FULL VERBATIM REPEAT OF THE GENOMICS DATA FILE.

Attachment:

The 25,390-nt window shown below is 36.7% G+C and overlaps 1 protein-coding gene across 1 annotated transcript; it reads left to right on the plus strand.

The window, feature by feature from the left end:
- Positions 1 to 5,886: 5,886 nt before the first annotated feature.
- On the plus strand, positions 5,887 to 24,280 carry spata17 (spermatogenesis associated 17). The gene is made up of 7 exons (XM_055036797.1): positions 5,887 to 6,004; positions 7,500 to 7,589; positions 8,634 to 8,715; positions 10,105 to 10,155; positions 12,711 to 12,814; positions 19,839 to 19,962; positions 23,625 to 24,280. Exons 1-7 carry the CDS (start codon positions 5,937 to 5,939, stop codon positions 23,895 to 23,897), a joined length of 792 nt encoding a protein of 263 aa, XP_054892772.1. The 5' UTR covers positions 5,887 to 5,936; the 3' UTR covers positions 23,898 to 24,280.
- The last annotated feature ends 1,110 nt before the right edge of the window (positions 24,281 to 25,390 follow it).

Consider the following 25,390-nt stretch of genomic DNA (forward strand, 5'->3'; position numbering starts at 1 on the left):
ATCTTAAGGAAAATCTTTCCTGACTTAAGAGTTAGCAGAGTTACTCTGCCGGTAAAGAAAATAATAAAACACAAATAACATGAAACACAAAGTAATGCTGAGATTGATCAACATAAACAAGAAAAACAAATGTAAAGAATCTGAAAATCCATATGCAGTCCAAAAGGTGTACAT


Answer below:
The 25,390-nt window shown below is 36.7% G+C and overlaps 1 protein-coding gene across 1 annotated transcript; it reads left to right on the plus strand.

The window, feature by feature from the left end:
- Positions 1 to 5,886: 5,886 nt before the first annotated feature.
- On the plus strand, positions 5,887 to 24,280 carry spata17 (spermatogenesis associated 17). The gene is made up of 7 exons (XM_055036797.1): positions 5,887 to 6,004; positions 7,500 to 7,589; positions 8,634 to 8,715; positions 10,105 to 10,155; positions 12,711 to 12,814; positions 19,839 to 19,962; positions 23,625 to 24,280. Exons 1-7 carry the CDS (start codon positions 5,937 to 5,939, stop codon positions 23,895 to 23,897), a joined length of 792 nt encoding a protein of 263 aa, XP_054892772.1. The 5' UTR covers positions 5,887 to 5,936; the 3' UTR covers positions 23,898 to 24,280.
- The last annotated feature ends 1,110 nt before the right edge of the window (positions 24,281 to 25,390 follow it).

Consider the following 25,390-nt stretch of genomic DNA (forward strand, 5'->3'; position numbering starts at 1 on the left):
ATCTTAAGGAAAATCTTTCCTGACTTAAGAGTTAGCAGAGTTACTCTGCCGGTAAAGAAAATAATAAAACACAAATAACATGAAACACAAAGTAATGCTGAGATTGATCAACATAAACAAGAAAAACAAATGTAAAGAATCTGAAAATCCATATGCAGTCCAAAAGGTGTACAT